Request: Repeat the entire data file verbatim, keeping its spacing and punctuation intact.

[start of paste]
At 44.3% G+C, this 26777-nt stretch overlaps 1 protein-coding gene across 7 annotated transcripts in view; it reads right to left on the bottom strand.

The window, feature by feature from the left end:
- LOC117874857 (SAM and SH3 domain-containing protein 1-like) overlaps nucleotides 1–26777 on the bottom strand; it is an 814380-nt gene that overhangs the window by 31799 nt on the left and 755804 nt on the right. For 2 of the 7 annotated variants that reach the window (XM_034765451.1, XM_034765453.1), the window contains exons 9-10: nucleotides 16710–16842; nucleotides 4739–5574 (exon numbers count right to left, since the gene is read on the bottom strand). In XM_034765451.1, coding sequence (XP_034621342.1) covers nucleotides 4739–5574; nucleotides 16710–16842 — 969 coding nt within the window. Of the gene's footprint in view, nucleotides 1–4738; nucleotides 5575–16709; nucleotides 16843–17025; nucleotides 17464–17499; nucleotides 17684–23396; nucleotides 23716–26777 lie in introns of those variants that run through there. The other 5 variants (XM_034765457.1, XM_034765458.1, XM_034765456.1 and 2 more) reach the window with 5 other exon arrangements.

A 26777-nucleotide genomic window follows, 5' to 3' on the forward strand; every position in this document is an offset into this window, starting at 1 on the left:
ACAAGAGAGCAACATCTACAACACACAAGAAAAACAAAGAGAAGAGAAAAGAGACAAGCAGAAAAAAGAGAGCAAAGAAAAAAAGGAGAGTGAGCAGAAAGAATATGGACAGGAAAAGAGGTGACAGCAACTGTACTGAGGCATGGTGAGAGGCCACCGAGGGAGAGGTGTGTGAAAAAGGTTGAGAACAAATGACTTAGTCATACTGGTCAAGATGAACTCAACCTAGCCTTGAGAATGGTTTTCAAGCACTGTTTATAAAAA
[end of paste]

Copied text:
At 44.3% G+C, this 26777-nt stretch overlaps 1 protein-coding gene across 7 annotated transcripts in view; it reads right to left on the bottom strand.

The window, feature by feature from the left end:
- LOC117874857 (SAM and SH3 domain-containing protein 1-like) overlaps nucleotides 1–26777 on the bottom strand; it is an 814380-nt gene that overhangs the window by 31799 nt on the left and 755804 nt on the right. For 2 of the 7 annotated variants that reach the window (XM_034765451.1, XM_034765453.1), the window contains exons 9-10: nucleotides 16710–16842; nucleotides 4739–5574 (exon numbers count right to left, since the gene is read on the bottom strand). In XM_034765451.1, coding sequence (XP_034621342.1) covers nucleotides 4739–5574; nucleotides 16710–16842 — 969 coding nt within the window. Of the gene's footprint in view, nucleotides 1–4738; nucleotides 5575–16709; nucleotides 16843–17025; nucleotides 17464–17499; nucleotides 17684–23396; nucleotides 23716–26777 lie in introns of those variants that run through there. The other 5 variants (XM_034765457.1, XM_034765458.1, XM_034765456.1 and 2 more) reach the window with 5 other exon arrangements.

A 26777-nucleotide genomic window follows, 5' to 3' on the forward strand; every position in this document is an offset into this window, starting at 1 on the left:
ACAAGAGAGCAACATCTACAACACACAAGAAAAACAAAGAGAAGAGAAAAGAGACAAGCAGAAAAAAGAGAGCAAAGAAAAAAAGGAGAGTGAGCAGAAAGAATATGGACAGGAAAAGAGGTGACAGCAACTGTACTGAGGCATGGTGAGAGGCCACCGAGGGAGAGGTGTGTGAAAAAGGTTGAGAACAAATGACTTAGTCATACTGGTCAAGATGAACTCAACCTAGCCTTGAGAATGGTTTTCAAGCACTGTTTATAAAAA